Spawning uninfected oysters in hatcheries may be one way to manage around disease
Is it possible to plant disease-free oysters in low salinity waters -- where disease may be present but is generally less virulent than higher and bring them harvest before Dermo or MSX kills them?
In principle, says Don Meritt of the University of Maryland Center for Environmental Science (UMCES), the answer is yes. "The problem," he says, "is in knowing for sure that we are beginning with disease-free seed."
Because most productive grounds in the Bay are infected with Dermo and are subject to getting MSX early in their growth, the best way to produce oysters that are without disease, says Meritt, is in hatcheries from stocks that are themselves free of disease.
Meritt is doing just that at the UMCES Horn Point Laboratory hatchery, working together with researcher Ken Paynter of the University of Maryland at College Park, the state Department of Natural Resources, and the Oyster Recovery Partnership.
The Partnership, which grew out of a unique consensus agreement in Maryland among watermen, aquaculturists, resource managers, legislators, scientists and environmentalists, has developed a long-range plan for restoring oyster populations and thus improving Chesapeake Bay habitat. The agreement calls for the use of disease-free hatchery seed in the reconstruction of oyster bars in the Bay system, and also sets limitations on transporting, planting and harvesting oysters.
In 1998, Meritt and colleagues produced more than 20 million oyster spat at the Horn Point hatchery – while this is a major achievement for a research hatchery, it is still only enough to plant some 20-30 acres of bottom ground. Considering that Maryland alone has some 270,000 acres of designated public oyster grounds (though most no longer produce harvestable oysters), long-term repletion efforts face an enormous task.
Nevertheless, important inroads are being made: hatchery-reared seed planted in the Choptank and Severn rivers have been assisted by low salinities these past two years, the result of high precipitation which has helped moderate the intensity of disease. Meritt is working with Paynter to measure the success of this project, which also employs hundreds of volunteer students each summer season whose efforts include unloading thousands of bags of oyster seed from setting tanks and transporting them to boats where they are off-loaded into the river.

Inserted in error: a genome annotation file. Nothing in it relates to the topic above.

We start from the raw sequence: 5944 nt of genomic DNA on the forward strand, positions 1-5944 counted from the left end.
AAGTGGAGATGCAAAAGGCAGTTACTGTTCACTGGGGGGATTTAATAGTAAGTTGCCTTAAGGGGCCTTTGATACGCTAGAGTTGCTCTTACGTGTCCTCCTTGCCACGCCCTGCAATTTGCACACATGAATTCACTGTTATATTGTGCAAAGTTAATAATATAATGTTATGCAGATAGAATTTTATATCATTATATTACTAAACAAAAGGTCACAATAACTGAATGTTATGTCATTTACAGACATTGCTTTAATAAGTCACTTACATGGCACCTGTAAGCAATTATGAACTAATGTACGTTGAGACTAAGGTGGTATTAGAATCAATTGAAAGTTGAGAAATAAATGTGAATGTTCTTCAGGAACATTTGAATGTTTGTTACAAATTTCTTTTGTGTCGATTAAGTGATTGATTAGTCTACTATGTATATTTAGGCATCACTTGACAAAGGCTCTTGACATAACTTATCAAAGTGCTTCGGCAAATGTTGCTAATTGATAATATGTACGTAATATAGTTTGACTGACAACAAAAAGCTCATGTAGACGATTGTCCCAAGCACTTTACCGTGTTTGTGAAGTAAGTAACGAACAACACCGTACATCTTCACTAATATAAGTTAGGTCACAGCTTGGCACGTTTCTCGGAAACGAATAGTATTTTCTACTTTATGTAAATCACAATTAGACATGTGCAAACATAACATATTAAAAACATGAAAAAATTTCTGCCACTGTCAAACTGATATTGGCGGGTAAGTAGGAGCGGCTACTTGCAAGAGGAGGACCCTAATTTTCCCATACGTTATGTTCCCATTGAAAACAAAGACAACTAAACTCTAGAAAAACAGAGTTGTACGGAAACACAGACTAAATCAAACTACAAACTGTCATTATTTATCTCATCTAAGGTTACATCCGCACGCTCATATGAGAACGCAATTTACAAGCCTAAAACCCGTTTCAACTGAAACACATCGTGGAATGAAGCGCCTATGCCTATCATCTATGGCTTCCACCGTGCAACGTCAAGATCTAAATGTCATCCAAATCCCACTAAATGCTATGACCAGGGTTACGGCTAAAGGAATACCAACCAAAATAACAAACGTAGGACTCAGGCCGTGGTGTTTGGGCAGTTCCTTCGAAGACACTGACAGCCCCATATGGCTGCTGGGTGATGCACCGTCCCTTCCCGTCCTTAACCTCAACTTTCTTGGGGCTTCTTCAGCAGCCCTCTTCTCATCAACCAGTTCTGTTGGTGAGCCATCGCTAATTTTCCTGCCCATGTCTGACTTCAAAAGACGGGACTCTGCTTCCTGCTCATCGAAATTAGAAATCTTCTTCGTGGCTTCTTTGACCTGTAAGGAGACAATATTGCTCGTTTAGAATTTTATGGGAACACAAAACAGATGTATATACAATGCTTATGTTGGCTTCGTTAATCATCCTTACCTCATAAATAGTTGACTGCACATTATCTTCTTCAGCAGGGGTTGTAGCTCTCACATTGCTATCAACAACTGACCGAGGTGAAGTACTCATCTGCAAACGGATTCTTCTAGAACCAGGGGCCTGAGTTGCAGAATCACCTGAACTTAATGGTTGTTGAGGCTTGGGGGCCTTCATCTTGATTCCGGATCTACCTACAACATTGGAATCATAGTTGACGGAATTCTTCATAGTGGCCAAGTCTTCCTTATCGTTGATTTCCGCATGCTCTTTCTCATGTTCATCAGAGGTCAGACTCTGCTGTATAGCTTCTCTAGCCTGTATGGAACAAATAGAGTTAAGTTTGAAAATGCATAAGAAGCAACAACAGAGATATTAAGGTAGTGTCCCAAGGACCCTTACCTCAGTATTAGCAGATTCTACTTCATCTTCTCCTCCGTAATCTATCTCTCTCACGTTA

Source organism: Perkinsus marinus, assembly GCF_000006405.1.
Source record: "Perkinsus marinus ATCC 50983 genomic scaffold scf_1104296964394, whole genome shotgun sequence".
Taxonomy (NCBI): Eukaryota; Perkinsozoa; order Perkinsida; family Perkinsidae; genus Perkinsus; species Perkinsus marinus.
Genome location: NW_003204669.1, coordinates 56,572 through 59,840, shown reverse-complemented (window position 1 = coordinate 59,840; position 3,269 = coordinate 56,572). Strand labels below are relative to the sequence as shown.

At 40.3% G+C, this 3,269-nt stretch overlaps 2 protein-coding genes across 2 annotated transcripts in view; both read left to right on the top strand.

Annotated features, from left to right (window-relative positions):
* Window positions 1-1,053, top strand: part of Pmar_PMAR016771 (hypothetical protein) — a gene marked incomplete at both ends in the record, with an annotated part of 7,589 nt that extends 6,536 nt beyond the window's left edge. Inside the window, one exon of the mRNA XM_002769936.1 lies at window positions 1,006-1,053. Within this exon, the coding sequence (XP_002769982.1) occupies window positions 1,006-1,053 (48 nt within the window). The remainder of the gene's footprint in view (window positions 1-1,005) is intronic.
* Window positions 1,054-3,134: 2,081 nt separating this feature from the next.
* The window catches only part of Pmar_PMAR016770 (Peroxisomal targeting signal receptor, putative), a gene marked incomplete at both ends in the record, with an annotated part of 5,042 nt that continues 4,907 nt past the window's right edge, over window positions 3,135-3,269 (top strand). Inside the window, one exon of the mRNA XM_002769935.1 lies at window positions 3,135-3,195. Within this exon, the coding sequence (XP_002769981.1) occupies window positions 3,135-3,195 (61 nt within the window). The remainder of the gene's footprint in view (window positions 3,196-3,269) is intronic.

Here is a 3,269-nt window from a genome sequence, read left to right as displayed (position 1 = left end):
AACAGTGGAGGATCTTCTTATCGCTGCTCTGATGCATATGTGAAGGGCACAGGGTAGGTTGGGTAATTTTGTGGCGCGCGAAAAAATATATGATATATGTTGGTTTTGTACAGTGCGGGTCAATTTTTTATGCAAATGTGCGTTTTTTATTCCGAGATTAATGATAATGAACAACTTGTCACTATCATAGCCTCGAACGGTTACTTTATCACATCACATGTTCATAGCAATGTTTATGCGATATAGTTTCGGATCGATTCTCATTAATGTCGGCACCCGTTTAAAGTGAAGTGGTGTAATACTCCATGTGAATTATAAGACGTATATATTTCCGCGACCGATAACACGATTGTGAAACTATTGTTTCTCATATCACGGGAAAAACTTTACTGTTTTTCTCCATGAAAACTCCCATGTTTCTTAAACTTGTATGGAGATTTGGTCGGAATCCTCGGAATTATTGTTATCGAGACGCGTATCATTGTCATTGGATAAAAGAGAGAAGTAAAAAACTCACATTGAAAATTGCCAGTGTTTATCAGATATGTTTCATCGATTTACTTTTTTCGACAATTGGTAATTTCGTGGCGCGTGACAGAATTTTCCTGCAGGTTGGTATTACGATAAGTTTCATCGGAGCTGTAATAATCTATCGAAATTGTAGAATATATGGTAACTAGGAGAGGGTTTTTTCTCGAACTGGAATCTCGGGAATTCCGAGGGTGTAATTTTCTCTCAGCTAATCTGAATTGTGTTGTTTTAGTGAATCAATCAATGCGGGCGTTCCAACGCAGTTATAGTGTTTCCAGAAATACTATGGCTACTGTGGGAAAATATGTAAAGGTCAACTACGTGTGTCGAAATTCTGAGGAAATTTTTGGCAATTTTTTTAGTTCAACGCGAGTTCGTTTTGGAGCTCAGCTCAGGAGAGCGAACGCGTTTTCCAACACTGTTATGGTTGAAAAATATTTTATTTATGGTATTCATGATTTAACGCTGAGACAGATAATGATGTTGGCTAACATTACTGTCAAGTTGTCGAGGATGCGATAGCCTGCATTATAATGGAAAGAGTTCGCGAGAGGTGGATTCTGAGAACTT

After a month or so, when oysters have grown hardier, students transport the bagged oysters upriver, where they release the spat-laden shells for planting on oyster bars.
"We've been tracking the oysters planted in the Choptank for three years now," says Paynter. "They haven't grown very fast, which is due to the low salinity; the up side, though, is that they've been essentially disease free for that time." So far, so good, he says. "The oysters are about two inches long now on average and mortality has been quite low, even though the salinity dipped to one part per thousand in 1996."
While commercial culture of oysters has been a risky proposition in the mid-Atlantic region, Meritt is finding commercial growers in the Bay interested in the potential for managing around Dermo with disease-free seed. Economics is the key – if growers have leased grounds to grow their oysters and can get a high enough price for their labors, new ventures will be getting underway.
This page was last modified June 24, 2003
Restoring Oysters To U.S. Coastal Waters:
Contents • Introduction • Breeding Disease Resistance
Prospects • Modeling Around Disease • Oyster Foes
Combatting Disease• Juvenile Oyster Disease • Tools for Diagnosis
Glossary • For More Information
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